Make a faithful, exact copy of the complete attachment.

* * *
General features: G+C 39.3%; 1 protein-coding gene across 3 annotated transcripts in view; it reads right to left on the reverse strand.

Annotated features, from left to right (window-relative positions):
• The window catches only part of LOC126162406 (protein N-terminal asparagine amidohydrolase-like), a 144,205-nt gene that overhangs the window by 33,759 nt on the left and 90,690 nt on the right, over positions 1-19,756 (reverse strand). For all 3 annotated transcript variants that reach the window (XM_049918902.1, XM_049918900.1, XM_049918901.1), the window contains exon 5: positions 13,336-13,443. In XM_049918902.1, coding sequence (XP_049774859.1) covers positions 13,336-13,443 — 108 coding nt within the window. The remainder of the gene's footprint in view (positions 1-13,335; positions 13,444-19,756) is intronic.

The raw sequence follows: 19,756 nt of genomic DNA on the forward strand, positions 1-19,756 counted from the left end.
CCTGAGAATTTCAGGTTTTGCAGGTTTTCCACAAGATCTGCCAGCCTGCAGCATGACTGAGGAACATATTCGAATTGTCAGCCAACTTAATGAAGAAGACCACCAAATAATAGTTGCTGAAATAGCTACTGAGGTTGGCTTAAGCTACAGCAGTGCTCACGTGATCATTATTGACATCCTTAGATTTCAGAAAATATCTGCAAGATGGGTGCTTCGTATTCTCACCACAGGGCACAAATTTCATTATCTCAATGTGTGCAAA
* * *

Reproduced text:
General features: G+C 39.3%; 1 protein-coding gene across 3 annotated transcripts in view; it reads right to left on the reverse strand.

Annotated features, from left to right (window-relative positions):
• The window catches only part of LOC126162406 (protein N-terminal asparagine amidohydrolase-like), a 144,205-nt gene that overhangs the window by 33,759 nt on the left and 90,690 nt on the right, over positions 1-19,756 (reverse strand). For all 3 annotated transcript variants that reach the window (XM_049918902.1, XM_049918900.1, XM_049918901.1), the window contains exon 5: positions 13,336-13,443. In XM_049918902.1, coding sequence (XP_049774859.1) covers positions 13,336-13,443 — 108 coding nt within the window. The remainder of the gene's footprint in view (positions 1-13,335; positions 13,444-19,756) is intronic.

The raw sequence follows: 19,756 nt of genomic DNA on the forward strand, positions 1-19,756 counted from the left end.
CCTGAGAATTTCAGGTTTTGCAGGTTTTCCACAAGATCTGCCAGCCTGCAGCATGACTGAGGAACATATTCGAATTGTCAGCCAACTTAATGAAGAAGACCACCAAATAATAGTTGCTGAAATAGCTACTGAGGTTGGCTTAAGCTACAGCAGTGCTCACGTGATCATTATTGACATCCTTAGATTTCAGAAAATATCTGCAAGATGGGTGCTTCGTATTCTCACCACAGGGCACAAATTTCATTATCTCAATGTGTGCAAA